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Shalee the Critic  Change of Heart

Page history last edited by Mrs. K. 11 years, 8 months ago


Shalee The Critic: Change of Heart by Jodi Picoult

By: Shalee H

Well I admit it, I am a binge reader.  You may ask, what exactly is a "binge reader"?  Well, I am one of those students that doesn't read very often by any means, but when I do read, all of my focus goes into that one book and nothing else for a good three to five days.  On my latest binge, I read the book Change of Heart by Jodi Picoult.  Now, I don't know about you, but when I think of the phrase, “a change of heart”, I think of changing your mind about something, like those expensive shoes that you just had to have when you were standing in the store, and then realized, after purchase of course, that you will probably never wear them.  Or that one of a kind purse that could do nothing less than complete your life entirely, that only later realize it is quite possibly the ugliest handbag that you have ever seen.  Some changes of the heart also involve something deeper than shoes and purses.  In this novel, Change of Heart, Picoult does a fantastic job of portraying the figurative and the literal idea of "a change of heart".  Did I just say literal?  Yes, I most certainly did.  This book involves a literal change of heart, a heart transplant.

          One of the definite positives of this book is the storyline.  Of course, the good tear jerker of a family member or a friend donating their heart to a loved one would make for a good book, or even just the story of a young girl waiting for a heart and then at the last minute finding a perfect match.  Picoult, however, twists the idea of a heart donation past anything I could have ever imagined. June Nealon's first husband was killed in a car accident leaving June and her daughter Elizabeth.  She then married the policeman that helped her through the death of her first husband, Kurt Nealon.  When June became pregnant she hired a man, Shay Bourne, to build a nursery for her soon to come baby girl.  When June returns home one night after a doctor's visit, she finds police cars and ambulances surrounding her house and later learns that her husband Kurt and her daughter Elizabeth have both been shot and killed by Bourne.  How much pain can one woman take?  After short deliberation by jury, they find Bourne guilty of two counts of first degree murder, and sentence him to death by lethal injection.  Seems like quite the story doesn't it?  Well it certainly does not end there.  One night in prison, Bourne learns that June's daughter, Claire, is in desperate need of a heart transplant.  After finding this information, Shay is on a mission to donate his heart to Claire Nealon.  If I were June Nealon, there are two things that I would never want: First, I would never want to lose my only daughter after I'd already lost so much, and second, I would never want the heart of the man who killed my husband and my first daughter beating in my second daughter's chest.  This storyline is the kind of storyline that demands you to think and feel for the characters, and to see things in an entirely different perspective.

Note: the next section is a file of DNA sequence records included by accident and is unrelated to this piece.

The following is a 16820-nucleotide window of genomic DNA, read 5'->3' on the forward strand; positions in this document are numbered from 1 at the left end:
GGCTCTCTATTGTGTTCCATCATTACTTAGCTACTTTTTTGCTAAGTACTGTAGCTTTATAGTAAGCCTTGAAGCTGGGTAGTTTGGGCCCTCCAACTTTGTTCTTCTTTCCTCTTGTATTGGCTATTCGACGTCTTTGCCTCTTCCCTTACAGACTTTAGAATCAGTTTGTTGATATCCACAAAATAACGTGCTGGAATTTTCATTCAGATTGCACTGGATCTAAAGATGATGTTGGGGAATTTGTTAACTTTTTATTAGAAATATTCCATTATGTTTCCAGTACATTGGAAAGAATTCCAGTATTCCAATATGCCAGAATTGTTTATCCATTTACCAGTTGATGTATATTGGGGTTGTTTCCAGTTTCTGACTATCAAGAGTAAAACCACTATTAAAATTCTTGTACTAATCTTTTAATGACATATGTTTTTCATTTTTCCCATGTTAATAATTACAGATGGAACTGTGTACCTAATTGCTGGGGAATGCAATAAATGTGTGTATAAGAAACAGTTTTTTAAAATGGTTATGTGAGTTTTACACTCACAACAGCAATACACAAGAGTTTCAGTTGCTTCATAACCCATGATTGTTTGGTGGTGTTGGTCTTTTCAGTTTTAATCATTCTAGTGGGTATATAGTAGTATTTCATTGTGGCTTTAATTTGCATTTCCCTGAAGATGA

The storyline and the creativity of the characters in this book are very good, however, there is always a negative side.  This book is very technical, for lack of a better word.  It has a lot to do with medicine and religion and what is right and wrong and full of very real, but very hard to follow facts.  For instance, Bourne is unable to die by lethal injection because the potassium will stop his heart and then he cannot donate it, so there is a long drawn out process of getting a judge to believe that Bourne needs to be hanged for his death sentence.  Though the importance of this problem is clear, most of the legal issues in this book are hard to follow.  The religious themes in the book get very monotonous as well.  A great deal of people in this book believe that Bourne is the messiah.  They believe he is the messiah because they believe that he has performed miracles such as turning the water in the prison to wine, bringing a baby bird back to life, taking one piece of gum and having enough for seven men, and even healing a man with AIDS. All of the religious arguments and facts are very hard to follow and often get quite boring.  I found myself skipping paragraphs because it felt like I was reading the same thing over and over.  Though there had to be explanations about the religious controversies, these explanations were drawn out too far and took away from the book. 

          Over all, this book was well written and very unique, I give it an eight on a scale of one to ten (ten meaning this is the perfect book, and one meaning this book was a waste of paper).  I believe the elements that make a book unforgettable are: the uniqueness of the storyline, the reader/character relationship, and the delivery.  Jodi Picoult, I believe, is a very gifted author.  In fact, three of her books hold positions in my top five favorite books, but this book lost a lot of interest for me through the fact vs fiction and religious sections.  I would still highly recommend this book, though, and I strongly believe it is worth a good three to five day binge.



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